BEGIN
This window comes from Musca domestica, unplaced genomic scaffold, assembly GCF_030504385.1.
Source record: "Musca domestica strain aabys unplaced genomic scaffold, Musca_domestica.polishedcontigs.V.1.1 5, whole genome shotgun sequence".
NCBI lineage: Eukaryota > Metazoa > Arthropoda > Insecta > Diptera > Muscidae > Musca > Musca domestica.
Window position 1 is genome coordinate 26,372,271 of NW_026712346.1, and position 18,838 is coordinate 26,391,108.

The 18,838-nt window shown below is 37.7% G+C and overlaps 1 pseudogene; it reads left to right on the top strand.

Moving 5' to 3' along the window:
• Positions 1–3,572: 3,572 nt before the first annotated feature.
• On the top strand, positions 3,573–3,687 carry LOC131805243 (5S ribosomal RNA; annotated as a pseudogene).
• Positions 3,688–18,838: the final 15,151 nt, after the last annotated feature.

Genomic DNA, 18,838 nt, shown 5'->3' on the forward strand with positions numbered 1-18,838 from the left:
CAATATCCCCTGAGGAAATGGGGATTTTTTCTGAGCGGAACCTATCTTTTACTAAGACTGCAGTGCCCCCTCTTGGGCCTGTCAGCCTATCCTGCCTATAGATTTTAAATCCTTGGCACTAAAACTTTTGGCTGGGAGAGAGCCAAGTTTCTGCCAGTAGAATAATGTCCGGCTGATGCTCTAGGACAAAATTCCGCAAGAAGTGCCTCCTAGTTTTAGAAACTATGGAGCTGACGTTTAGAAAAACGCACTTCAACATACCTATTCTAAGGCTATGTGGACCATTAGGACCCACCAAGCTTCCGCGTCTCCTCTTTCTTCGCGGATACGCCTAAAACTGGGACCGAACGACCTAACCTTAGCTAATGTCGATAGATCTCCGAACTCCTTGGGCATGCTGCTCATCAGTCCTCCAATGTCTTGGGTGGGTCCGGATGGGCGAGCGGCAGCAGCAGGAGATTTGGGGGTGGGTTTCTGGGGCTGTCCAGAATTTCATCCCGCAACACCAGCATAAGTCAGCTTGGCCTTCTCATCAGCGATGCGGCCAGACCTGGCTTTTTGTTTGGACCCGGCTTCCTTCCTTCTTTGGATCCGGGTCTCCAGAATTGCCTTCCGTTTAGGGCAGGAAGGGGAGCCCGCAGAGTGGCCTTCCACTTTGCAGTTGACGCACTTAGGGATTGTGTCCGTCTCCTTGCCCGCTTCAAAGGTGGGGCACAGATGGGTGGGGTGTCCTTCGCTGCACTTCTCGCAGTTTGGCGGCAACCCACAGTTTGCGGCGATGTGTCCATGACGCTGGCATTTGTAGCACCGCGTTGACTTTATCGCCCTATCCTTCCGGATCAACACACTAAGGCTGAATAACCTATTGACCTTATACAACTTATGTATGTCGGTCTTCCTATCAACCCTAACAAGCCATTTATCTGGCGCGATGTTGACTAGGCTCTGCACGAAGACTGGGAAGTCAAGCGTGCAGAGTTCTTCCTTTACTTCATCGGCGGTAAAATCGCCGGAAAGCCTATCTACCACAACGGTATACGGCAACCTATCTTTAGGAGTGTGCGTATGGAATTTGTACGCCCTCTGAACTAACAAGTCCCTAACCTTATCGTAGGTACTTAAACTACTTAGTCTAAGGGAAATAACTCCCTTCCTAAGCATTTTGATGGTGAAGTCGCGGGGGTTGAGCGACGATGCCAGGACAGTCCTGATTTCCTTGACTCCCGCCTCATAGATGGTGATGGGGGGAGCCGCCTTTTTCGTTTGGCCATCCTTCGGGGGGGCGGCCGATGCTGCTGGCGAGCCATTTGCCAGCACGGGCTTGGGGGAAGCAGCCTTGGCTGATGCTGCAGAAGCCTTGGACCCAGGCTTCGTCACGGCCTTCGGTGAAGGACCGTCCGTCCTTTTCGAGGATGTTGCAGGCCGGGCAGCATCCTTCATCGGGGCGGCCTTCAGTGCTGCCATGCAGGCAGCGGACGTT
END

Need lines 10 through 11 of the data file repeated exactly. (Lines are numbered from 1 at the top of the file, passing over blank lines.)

Genomic DNA, 18,838 nt, shown 5'->3' on the forward strand with positions numbered 1-18,838 from the left:
CAATATCCCCTGAGGAAATGGGGATTTTTTCTGAGCGGAACCTATCTTTTACTAAGACTGCAGTGCCCCCTCTTGGGCCTGTCAGCCTATCCTGCCTATAGATTTTAAATCCTTGGCACTAAAACTTTTGGCTGGGAGAGAGCCAAGTTTCTGCCAGTAGAATAATGTCCGGCTGATGCTCTAGGACAAAATTCCGCAAGAAGTGCCTCCTAGTTTTAGAAACTATGGAGCTGACGTTTAGAAAAACGCACTTCAACATACCTATTCTAAGGCTATGTGGACCATTAGGACCCACCAAGCTTCCGCGTCTCCTCTTTCTTCGCGGATACGCCTAAAACTGGGACCGAACGACCTAACCTTAGCTAATGTCGATAGATCTCCGAACTCCTTGGGCATGCTGCTCATCAGTCCTCCAATGTCTTGGGTGGGTCCGGATGGGCGAGCGGCAGCAGCAGGAGATTTGGGGGTGGGTTTCTGGGGCTGTCCAGAATTTCATCCCGCAACACCAGCATAAGTCAGCTTGGCCTTCTCATCAGCGATGCGGCCAGACCTGGCTTTTTGTTTGGACCCGGCTTCCTTCCTTCTTTGGATCCGGGTCTCCAGAATTGCCTTCCGTTTAGGGCAGGAAGGGGAGCCCGCAGAGTGGCCTTCCACTTTGCAGTTGACGCACTTAGGGATTGTGTCCGTCTCCTTGCCCGCTTCAAAGGTGGGGCACAGATGGGTGGGGTGTCCTTCGCTGCACTTCTCGCAGTTTGGCGGCAACCCACAGTTTGCGGCGATGTGTCCATGACGCTGGCATTTGTAGCACCGCGTTGACTTTATCGCCCTATCCTTCCGGATCAACACACTAAGGCTGAATAACCTATTGACCTTATACAACTTATGTATGTCGGTCTTCCTATCAACCCTAACAAGCCATTTATCTGGCGCGATGTTGACTAGGCTCTGCACGAAGACTGGGAAGTCAAGCGTGCAGAGTTCTTCCTTTACTTCATCGGCGGTAAAATCGCCGGAAAGCCTATCTACCACAACGGTATACGGCAACCTATCTTTAGGAGTGTGCGTATGGAATTTGTACGCCCTCTGAACTAACAAGTCCCTAACCTTATCGTAGGTACTTAAACTACTTAGTCTAAGGGAAATAACTCCCTTCCTAAGCATTTTGATGGTGAAGTCGCGGGGGTTGAGCGACGATGCCAGGACAGTCCTGATTTCCTTGACTCCCGCCTCATAGATGGTGATGGGGGGAGCCGCCTTTTTCGTTTGGCCATCCTTCGGGGGGGCGGCCGATGCTGCTGGCGAGCCATTTGCCAGCACGGGCTTGGGGGAAGCAGCCTTGGCTGATGCTGCAGAAGCCTTGGACCCAGGCTTCGTCACGGCCTTCGGTGAAGGACCGTCCGTCCTTTTCGAGGATGTTGCAGGCCGGGCAGCATCCTTCATCGGGGCGGCCTTCAGTGCTGCCATGCAGGCAGCGGACGTT